When Jacob left his home and journeyed to Haran he spent the night on the road. There he had a dream of a ladder between heaven and earth, and of God standing above him. When he woke, he said to himself: Ma Norah HaMakom ha’zeh. Eyn zeh ki im beit Elohim, v’zeh sha’ar hashamayim. ‘How full of awe is this place! this is none other than the house of God, and this is the gate of heaven.’ Gen 28:17
Sacred space is something that we all resonate with. And in parashat Terumah we have the beginnings of the first deliberately created sacred space.
When Jacob recognised the awesomeness of the place where he had so blithely slept, he simply set up a pillar and offered a sacrifice of oil to the God he had just encountered. He moved on to Haran the next day, keeping with him the memory and the promise God had given him. He had no need to do more than mark the space for future use, but we need more – either because we have never had an encounter with the divine, or because we know that memory fades and we need a more concrete reminder of what God can be for us – we need to inhabit sacred space.
In parashat Terumah God tells Moses to build a sacred space – a mikdash, a place that is in some way kadosh – separate, distinct and special, that embodies an idea and directs us towards it.
From earliest times the commentators have pointed out that what the mikdash does NOT do is to embody God, or in any way be a place where God actually lives. The phrase that God uses “Assu li mikdash v’shachanti BETOCHAM” – let them make for me a mikdash, a sacred and separate space, and I will dwell AMONG THEM is key.
The mikdash is the first building to be created for the awareness of God, it will be in the midst of the camp and will be a portable building that moves with the community, but it will be in the making of it – assu – that God dwells among us. Moses is told where and how to build the mikdash. There are chapters and chapters of detail as to how to build it, with what materials, what colours shapes and sizes, how much everything weighs and costs, where it is to be placed. But all of that is secondary – God’s presence isn’t in the building, but in the people working to create it. The presence of God is something that occurs only when people are actually doing something to bring it about.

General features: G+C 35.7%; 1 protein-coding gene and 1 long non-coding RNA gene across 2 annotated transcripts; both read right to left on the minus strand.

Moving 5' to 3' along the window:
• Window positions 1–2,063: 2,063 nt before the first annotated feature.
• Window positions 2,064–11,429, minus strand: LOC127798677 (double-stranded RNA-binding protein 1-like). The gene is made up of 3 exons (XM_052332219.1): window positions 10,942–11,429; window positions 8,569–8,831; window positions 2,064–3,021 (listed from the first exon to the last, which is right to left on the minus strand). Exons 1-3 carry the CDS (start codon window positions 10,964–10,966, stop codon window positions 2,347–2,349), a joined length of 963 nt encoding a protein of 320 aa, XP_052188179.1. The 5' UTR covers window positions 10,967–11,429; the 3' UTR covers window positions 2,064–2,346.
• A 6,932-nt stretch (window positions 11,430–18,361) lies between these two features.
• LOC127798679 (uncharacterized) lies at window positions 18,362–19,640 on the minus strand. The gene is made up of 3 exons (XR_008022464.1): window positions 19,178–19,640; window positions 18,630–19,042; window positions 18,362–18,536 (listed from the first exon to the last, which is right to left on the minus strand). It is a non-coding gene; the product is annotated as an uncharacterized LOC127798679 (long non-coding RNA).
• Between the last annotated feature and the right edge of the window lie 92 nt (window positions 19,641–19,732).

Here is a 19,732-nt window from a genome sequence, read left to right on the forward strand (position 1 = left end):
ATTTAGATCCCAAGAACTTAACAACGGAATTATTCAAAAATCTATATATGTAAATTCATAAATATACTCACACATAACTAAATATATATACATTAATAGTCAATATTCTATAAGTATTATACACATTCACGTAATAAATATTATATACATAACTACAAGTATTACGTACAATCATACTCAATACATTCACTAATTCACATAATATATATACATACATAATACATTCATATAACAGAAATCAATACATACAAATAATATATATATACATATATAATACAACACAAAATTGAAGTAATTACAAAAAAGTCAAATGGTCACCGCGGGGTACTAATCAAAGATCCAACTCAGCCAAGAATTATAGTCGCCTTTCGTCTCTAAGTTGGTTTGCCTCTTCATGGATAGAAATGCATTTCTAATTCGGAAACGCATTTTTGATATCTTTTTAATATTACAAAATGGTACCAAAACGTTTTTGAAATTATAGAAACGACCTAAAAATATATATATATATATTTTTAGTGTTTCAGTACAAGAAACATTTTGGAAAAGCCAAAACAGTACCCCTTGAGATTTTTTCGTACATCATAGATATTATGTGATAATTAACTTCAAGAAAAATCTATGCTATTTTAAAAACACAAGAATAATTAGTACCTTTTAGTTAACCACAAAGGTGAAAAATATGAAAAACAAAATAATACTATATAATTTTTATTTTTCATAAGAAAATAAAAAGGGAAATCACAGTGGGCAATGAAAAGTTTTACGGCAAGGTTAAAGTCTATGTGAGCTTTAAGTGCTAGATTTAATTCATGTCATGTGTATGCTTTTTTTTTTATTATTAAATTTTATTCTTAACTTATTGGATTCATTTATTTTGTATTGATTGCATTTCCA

The synagogue I grew up in, the Bradford Synagogue was the third Reform synagogue in this country and is the second oldest building (Manchester having lost its original synagogue in Park Place). The quotation at the top of the extraordinarily decorated exterior comes from a young Jacob who had just encountered God in a very ordinary place, “Ma Norah HaMakom hazeh. Eyn zeh ki im beit Elohim, v’zeh sha’ar hashamayim. ‘How full of awe is this place! this is none other than the house of God, and this is the gate of heaven” was one that seemed to fit the grandeur of the Moorish Architecture of this beautiful building which was built in 1880 as the Bradford Synagogue for British and Foreign Jews. It was and is an amazing building, with vaulted ceilings and a free standing domed ark with grille-work to the front standing within a huge niche which is painted a midnight blue, and golden stars shine behind it, so that as a child it was easy to imagine being in a different and exotic world. Added to that the rich scarlet of the bimah coverings and the Persian carpets covering the raised area by the ark meant that truly it was (and is) a place filled with awe.. It was an awesome place and a place where heaven and earth met because of the community which met within it, which educated its children and celebrated the festivals and fasts of Jewish time. It was a community always small enough for every single person to matter, for everyone to have to be involved if it would survive.
That Synagogue is proof that it isn’t really the building that creates a sense of God, however gorgeous and ornate it might be – it is the people who come to work within it, the ordinary people who in daily life might work in retail or wholesale, be dentists or doctors, teachers or journalists. Each of them, with willing heart, brought what they had to create a community. The whole key is in that verb – assu. We have to be doing, to making, to be forming and creating the whole time, not resting on our laurels in beautiful places, not turning places into museums of sacred space. Jacob had the right idea when having acknowledged the power of the encounter with the words “Ma Norah HaMakom hazeh. Eyn zeh ki im beit Elohim, v’zeh sha’ar hashamayim. ‘How full of awe is this place! this is none other than the house of God, and this is the gate of heaven.‘ – he then he marked the place and moved on.
Sacred space is only sacred if we keep adding to its kedushah by being ourselves people who are kedoshim – people who follow the sacred principles and try to be more like God in our behaviour.